Two Lottery Tickets: An all-too-familiar situational comedy
- Its low budget and a good promotional campaign may turn Paul Negoescu's comedy into one of the very few profitable Romanian films
After he debuted in 2012 with the minimalist youth drama A Month in Thailand [+see also:
interview: Paul Negoescu
film profile], director Paul Negoescu changes direction with the comedy Two Lottery Tickets [+see also:
interview: Paul Negoescu
film profile], which screened in the Romanian Days sidebar of this year's Transilvania International Film Festival; he will then go back to relevant cinema with the drama Never Let It Go (read the news). An ultra-independent comedy about three slackers who buy a lottery ticket and lose it just before realising that it would bring them a fortune, Two Lottery Tickets seems determined to offer the Romanian audience what it lacks most: a straightforward situational comedy with three characters one can laugh both with and at.
Produced by Actoriedefilm.ro (the acting school and production company behind one of Romanian cinema’s recent surprises, Iulia Rugină’s Love Building [+see also:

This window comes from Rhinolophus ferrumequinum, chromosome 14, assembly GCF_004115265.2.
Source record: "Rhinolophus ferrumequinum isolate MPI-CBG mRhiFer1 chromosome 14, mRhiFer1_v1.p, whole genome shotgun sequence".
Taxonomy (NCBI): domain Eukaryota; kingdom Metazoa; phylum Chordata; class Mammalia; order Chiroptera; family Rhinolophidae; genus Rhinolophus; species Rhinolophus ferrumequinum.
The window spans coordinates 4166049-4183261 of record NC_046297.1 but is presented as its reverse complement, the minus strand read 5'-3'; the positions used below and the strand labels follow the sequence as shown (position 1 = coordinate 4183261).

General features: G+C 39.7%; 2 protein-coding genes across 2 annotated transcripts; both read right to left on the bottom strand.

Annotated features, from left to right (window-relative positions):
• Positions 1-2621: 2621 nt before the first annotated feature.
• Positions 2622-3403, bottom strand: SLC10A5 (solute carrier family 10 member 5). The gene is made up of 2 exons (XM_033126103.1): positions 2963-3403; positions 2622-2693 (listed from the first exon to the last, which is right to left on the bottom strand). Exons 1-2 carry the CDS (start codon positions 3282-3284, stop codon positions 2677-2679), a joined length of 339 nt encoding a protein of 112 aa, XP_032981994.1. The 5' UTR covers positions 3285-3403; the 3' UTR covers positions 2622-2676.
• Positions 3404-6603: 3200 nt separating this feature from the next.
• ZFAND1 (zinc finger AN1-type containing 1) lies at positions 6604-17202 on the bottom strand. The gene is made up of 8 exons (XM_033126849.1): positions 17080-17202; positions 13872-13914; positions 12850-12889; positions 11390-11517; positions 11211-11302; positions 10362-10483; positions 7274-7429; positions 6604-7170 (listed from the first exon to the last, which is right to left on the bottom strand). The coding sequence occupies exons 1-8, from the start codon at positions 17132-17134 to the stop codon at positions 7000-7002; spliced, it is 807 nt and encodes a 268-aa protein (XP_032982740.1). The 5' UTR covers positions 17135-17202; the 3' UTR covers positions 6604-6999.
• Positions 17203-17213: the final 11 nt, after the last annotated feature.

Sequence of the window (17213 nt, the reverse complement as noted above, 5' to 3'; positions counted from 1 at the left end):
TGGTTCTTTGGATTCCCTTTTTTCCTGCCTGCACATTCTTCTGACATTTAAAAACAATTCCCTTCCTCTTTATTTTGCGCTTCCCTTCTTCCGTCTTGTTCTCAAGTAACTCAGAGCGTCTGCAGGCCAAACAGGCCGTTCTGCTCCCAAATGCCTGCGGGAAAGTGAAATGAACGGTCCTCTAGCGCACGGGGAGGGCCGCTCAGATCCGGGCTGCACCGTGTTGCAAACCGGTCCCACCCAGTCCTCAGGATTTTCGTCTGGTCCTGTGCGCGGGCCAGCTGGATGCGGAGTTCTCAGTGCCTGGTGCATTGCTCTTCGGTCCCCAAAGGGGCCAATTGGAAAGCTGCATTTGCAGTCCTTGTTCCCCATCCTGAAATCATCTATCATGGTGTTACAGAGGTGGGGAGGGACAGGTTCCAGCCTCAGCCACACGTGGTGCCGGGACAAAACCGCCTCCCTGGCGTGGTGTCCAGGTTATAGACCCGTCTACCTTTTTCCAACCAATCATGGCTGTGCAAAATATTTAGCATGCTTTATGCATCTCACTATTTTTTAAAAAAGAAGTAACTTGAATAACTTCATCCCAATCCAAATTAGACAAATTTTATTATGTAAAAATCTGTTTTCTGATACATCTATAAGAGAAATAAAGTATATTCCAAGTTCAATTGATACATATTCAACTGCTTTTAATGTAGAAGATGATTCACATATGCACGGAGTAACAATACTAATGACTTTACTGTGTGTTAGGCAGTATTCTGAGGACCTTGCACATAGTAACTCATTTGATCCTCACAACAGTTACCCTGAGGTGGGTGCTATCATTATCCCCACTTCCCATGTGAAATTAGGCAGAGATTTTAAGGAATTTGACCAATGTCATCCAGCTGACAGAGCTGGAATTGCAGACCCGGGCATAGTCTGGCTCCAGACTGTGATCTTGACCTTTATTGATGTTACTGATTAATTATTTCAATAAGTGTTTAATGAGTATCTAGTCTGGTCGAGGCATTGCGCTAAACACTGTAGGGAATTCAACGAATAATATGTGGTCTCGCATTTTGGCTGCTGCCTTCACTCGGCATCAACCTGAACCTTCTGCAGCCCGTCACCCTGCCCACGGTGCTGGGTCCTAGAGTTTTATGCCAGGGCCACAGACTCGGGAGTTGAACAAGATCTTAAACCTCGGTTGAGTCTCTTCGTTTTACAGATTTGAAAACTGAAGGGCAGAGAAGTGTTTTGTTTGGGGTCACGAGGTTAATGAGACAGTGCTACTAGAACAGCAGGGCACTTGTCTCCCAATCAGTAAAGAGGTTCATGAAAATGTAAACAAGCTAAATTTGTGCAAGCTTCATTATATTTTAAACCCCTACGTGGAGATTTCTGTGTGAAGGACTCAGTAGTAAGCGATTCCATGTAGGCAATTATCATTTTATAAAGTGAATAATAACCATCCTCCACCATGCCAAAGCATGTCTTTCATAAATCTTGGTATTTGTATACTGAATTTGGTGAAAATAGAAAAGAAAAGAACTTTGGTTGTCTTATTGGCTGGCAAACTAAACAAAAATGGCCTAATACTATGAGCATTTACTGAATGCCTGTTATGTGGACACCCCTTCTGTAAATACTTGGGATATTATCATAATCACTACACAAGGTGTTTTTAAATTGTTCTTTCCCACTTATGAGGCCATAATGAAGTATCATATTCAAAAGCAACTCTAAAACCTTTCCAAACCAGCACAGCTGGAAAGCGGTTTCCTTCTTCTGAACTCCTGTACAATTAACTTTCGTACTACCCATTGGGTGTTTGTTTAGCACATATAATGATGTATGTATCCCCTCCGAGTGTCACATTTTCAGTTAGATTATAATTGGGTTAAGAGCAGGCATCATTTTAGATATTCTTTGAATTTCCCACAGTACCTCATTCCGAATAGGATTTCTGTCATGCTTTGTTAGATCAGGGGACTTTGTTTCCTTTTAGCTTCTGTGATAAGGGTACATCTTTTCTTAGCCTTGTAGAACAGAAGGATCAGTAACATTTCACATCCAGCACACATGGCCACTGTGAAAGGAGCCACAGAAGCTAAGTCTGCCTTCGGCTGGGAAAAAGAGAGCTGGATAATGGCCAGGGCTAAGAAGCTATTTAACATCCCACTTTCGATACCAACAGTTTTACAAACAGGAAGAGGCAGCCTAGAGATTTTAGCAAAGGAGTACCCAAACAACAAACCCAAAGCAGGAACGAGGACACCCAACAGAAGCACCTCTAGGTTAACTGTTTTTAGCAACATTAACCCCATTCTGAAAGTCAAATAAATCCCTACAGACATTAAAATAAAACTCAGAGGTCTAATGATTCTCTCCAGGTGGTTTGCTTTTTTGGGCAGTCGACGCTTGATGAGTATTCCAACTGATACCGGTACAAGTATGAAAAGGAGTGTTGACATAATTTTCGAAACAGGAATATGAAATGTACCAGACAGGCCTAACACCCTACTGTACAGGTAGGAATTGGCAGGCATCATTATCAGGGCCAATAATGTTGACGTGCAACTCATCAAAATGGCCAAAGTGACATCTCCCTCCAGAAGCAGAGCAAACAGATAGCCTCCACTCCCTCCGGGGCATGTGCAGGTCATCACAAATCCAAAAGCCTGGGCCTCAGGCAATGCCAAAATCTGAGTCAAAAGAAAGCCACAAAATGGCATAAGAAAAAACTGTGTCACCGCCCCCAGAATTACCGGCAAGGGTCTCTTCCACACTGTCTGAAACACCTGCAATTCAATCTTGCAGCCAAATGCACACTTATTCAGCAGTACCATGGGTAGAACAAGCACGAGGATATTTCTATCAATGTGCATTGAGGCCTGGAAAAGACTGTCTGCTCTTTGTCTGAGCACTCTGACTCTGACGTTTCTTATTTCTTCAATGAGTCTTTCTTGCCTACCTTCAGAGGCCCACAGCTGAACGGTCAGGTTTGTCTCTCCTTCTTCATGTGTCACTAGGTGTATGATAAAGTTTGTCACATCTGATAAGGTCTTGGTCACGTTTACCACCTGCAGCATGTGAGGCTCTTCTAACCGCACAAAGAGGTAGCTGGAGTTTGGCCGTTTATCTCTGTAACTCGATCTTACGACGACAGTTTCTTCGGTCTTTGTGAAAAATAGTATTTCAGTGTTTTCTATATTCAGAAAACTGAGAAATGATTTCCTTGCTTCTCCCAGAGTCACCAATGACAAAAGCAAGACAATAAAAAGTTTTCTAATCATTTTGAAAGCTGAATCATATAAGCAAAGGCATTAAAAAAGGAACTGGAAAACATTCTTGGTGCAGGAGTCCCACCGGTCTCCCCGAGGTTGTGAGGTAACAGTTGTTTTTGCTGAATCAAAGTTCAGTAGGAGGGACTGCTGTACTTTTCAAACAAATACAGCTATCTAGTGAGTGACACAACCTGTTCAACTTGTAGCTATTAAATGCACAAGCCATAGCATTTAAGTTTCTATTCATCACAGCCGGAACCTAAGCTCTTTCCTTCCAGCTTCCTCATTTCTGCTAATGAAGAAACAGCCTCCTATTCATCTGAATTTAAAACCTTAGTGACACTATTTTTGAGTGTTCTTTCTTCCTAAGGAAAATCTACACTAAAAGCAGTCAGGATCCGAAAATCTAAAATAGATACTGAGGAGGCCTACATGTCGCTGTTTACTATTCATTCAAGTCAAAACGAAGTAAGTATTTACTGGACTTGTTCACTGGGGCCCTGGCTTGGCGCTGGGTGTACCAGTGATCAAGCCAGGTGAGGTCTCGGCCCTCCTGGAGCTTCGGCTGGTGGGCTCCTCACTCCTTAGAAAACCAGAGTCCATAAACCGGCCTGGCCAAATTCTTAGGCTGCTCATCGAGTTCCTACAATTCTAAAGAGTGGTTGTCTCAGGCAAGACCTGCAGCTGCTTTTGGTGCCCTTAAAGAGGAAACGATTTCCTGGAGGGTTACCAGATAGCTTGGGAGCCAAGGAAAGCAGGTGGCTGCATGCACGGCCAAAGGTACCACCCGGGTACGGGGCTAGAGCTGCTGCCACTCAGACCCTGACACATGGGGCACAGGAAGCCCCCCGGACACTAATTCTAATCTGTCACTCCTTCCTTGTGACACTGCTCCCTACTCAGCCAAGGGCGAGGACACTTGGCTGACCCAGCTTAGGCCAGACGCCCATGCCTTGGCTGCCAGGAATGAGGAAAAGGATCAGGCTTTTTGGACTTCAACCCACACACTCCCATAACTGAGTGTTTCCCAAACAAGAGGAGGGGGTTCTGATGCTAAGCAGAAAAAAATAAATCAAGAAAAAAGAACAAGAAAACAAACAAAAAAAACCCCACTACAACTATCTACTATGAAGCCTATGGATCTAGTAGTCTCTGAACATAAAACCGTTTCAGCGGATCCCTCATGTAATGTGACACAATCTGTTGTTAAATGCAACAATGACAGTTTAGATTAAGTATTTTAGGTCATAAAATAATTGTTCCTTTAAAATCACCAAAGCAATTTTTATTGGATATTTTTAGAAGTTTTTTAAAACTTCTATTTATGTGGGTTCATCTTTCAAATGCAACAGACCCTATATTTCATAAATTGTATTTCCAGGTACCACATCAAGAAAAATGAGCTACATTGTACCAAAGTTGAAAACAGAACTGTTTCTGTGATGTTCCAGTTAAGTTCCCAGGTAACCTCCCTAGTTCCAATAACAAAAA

interview: Iulia Rugina
film profile]), Two Lottery Tickets stars actor-director Dorian Boguţă as Dinel, a small-town car mechanic who is desperate to earn money in order to help his girlfriend come back from Italy. After a hugely disappointing day at work, a drink with his best friends – gambling addict Sile (Dragoş Bucur) and the cool-headed Pompiliu (Alexandru Papadopol) – makes Dinel invest in a lottery ticket, with surprising consequences.
Made with the audience in mind, the comedy offers a range of interesting situations and explores a certain small-town mentality. Although it isn’t difficult to connect with the three heroes, the screenplay written by Negoescu feels both too familiar and tame, which results in the feature feeling too similar to a TV sitcom for its own good.
Two Lottery Tickets is the first Romanian feature since the 1990s to be shot by a woman (Ana Drăghici), and its vivid colours take advantage of some well-chosen locations (the heroes make a trip to Bucharest), but ultimately the film is significant only as part of an eagerly awaited change of direction in Romanian cinema: an avalanche of genre productions, mainly comedies, hitting the screen in the second half of the year.
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